Sunovion Pharmaceuticals Inc. said the U.S. Food and Drug Administration has accepted the resubmitted marketing application for its apomorphine film that is placed under the tongue to treat motor fluctuations in patients with Parkinson's disease.
The Marlborough, Mass.-based private pharmaceutical company in November resubmitted the new drug application for APL-130277, which treats the re-emergence or worsening of Parkinson's symptoms between medication dosages. About 40% to 60% of patients with Parkinson's disease experience these so-called off periods, resulting in tremors, stiffness or slow movement.
The U.S. regulator rejected an earlier application by Sunovion in January and issued a complete response letter requesting the company provide additional data. The FDA did not ask the company to conduct new clinical trials.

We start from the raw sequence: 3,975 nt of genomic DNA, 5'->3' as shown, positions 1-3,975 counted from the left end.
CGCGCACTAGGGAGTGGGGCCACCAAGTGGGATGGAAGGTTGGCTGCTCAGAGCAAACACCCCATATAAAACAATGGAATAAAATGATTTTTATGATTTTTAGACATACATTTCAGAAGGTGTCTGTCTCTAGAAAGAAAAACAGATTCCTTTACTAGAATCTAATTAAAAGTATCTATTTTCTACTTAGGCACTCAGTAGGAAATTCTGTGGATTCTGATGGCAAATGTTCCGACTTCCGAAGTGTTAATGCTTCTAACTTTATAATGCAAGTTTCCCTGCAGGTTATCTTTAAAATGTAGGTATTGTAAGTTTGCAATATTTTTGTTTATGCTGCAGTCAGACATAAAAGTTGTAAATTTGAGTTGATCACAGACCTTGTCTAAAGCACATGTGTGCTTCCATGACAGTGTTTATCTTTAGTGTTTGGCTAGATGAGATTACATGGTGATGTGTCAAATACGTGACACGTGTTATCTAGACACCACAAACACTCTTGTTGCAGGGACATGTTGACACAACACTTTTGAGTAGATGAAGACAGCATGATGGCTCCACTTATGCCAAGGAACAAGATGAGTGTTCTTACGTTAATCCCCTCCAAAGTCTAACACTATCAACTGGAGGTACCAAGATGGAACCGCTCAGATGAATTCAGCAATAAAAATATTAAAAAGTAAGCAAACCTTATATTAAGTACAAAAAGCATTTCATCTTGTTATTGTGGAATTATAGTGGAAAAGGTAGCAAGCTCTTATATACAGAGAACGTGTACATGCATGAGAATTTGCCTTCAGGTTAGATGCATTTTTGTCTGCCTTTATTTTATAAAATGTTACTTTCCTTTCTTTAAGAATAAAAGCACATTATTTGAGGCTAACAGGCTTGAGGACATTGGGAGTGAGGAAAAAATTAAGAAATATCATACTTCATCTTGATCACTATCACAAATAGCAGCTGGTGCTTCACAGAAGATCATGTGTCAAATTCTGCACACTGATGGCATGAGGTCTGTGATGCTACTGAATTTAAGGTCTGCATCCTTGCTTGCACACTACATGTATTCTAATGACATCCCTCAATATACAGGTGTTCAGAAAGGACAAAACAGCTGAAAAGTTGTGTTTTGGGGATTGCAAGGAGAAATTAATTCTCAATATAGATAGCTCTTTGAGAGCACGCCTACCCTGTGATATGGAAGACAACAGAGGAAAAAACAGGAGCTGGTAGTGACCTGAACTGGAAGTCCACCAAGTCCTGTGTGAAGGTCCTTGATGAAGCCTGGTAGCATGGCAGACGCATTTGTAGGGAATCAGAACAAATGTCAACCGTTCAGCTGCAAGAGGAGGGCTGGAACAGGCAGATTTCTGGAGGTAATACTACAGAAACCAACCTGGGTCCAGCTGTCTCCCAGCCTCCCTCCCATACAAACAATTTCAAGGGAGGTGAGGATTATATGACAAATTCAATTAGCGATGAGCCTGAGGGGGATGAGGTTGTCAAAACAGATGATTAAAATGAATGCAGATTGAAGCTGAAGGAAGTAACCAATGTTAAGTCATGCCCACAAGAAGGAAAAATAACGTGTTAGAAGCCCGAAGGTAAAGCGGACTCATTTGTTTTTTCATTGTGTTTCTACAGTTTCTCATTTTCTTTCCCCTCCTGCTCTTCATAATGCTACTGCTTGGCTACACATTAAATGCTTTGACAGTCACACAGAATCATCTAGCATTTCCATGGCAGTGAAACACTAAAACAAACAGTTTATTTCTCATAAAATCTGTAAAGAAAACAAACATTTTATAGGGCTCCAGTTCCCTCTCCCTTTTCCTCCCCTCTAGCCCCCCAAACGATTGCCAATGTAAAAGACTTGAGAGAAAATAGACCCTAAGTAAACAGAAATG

The FDA is set to decide on the newly accepted application by May 21, 2020.
APL-130277 was originally developed by Cynapsus Therapeutics Inc., which was acquired by Sunovion in October 2016.
Sunovion is an indirect, wholly owned subsidiary of Japanese pharmaceutical company Sumitomo Dainippon Pharma Co. Ltd.